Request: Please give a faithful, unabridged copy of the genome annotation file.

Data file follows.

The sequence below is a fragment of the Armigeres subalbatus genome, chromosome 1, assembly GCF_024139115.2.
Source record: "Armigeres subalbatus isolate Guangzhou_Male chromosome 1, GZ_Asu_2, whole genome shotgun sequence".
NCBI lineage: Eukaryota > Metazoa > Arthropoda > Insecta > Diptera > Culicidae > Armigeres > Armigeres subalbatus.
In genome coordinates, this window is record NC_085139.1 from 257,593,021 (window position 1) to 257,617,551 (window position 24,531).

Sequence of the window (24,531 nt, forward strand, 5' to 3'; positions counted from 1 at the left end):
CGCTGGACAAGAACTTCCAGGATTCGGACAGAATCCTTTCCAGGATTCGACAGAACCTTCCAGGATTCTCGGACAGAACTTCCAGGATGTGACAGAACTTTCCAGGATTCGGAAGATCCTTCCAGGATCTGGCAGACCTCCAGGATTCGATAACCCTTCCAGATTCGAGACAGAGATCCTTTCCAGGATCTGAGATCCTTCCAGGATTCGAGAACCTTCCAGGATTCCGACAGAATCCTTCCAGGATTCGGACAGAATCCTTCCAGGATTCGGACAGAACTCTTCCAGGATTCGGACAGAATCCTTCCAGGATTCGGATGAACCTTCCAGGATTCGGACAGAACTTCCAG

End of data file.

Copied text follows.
The sequence below is a fragment of the Armigeres subalbatus genome, chromosome 1, assembly GCF_024139115.2.
Source record: "Armigeres subalbatus isolate Guangzhou_Male chromosome 1, GZ_Asu_2, whole genome shotgun sequence".
NCBI lineage: Eukaryota > Metazoa > Arthropoda > Insecta > Diptera > Culicidae > Armigeres > Armigeres subalbatus.
In genome coordinates, this window is record NC_085139.1 from 257,593,021 (window position 1) to 257,617,551 (window position 24,531).

Sequence of the window (24,531 nt, forward strand, 5' to 3'; positions counted from 1 at the left end):
CGCTGGACAAGAACTTCCAGGATTCGGACAGAATCCTTTCCAGGATTCGACAGAACCTTCCAGGATTCTCGGACAGAACTTCCAGGATGTGACAGAACTTTCCAGGATTCGGAAGATCCTTCCAGGATCTGGCAGACCTCCAGGATTCGATAACCCTTCCAGATTCGAGACAGAGATCCTTTCCAGGATCTGAGATCCTTCCAGGATTCGAGAACCTTCCAGGATTCCGACAGAATCCTTCCAGGATTCGGACAGAATCCTTCCAGGATTCGGACAGAACTCTTCCAGGATTCGGACAGAATCCTTCCAGGATTCGGATGAACCTTCCAGGATTCGGACAGAACTTCCAG